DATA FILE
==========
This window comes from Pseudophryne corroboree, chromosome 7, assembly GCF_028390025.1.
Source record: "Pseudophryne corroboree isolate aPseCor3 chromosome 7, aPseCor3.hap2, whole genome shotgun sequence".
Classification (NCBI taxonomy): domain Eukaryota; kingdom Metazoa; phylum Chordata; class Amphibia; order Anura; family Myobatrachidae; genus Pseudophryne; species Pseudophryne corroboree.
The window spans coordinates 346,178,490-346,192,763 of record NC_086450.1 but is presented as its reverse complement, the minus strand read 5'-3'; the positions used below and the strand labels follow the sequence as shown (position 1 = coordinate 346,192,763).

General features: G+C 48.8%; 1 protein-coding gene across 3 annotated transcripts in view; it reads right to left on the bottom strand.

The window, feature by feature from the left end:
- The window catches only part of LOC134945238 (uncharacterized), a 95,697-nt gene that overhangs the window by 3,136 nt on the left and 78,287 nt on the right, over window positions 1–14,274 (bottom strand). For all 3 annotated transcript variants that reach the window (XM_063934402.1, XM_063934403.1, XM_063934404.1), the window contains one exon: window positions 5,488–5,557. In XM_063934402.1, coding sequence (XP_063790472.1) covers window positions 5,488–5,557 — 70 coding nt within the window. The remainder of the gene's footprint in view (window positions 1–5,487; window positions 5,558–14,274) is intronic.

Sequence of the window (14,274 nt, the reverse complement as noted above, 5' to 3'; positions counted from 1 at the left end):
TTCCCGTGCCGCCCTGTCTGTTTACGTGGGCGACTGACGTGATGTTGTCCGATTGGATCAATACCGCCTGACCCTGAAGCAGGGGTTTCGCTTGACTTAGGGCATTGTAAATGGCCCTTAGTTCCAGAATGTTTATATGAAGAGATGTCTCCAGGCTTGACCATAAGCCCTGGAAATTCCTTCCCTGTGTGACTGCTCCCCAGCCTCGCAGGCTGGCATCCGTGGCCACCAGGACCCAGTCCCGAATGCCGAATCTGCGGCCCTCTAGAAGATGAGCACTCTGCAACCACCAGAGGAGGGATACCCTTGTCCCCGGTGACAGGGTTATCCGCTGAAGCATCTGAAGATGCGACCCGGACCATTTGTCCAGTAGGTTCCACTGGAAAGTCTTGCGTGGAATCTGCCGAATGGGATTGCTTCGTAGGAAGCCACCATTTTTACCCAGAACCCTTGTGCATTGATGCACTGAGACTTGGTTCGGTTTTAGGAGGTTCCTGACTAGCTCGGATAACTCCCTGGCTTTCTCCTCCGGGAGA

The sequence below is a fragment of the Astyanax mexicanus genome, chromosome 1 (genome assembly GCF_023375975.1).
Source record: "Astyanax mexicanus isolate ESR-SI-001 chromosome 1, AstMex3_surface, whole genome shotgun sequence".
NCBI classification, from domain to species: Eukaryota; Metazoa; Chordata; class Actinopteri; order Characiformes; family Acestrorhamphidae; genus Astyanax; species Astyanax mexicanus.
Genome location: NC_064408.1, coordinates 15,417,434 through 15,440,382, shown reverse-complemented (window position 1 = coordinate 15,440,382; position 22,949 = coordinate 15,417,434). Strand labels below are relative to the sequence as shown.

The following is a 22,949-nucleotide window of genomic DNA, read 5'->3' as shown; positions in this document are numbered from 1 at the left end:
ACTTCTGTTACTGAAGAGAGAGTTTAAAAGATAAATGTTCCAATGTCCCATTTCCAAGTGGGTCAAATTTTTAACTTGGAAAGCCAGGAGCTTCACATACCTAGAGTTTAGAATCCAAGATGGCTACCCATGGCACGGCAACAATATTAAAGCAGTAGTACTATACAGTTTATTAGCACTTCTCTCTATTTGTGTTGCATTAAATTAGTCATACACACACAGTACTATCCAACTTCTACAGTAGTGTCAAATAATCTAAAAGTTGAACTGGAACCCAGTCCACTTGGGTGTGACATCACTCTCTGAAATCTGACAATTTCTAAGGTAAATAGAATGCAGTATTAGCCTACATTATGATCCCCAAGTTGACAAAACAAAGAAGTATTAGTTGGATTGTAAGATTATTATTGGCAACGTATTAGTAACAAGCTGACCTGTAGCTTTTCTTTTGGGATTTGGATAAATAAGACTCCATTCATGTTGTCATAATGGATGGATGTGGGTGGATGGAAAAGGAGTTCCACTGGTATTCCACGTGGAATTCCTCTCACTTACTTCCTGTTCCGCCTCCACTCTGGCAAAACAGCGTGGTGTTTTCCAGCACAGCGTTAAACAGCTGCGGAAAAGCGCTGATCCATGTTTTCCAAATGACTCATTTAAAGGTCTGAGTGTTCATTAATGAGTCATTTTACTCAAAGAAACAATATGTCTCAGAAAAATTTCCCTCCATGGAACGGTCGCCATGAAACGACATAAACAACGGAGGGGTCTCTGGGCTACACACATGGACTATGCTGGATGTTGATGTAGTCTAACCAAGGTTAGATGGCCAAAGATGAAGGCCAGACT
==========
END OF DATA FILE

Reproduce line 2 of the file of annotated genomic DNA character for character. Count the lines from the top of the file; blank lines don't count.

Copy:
Source record: "Pseudophryne corroboree isolate aPseCor3 chromosome 7, aPseCor3.hap2, whole genome shotgun sequence".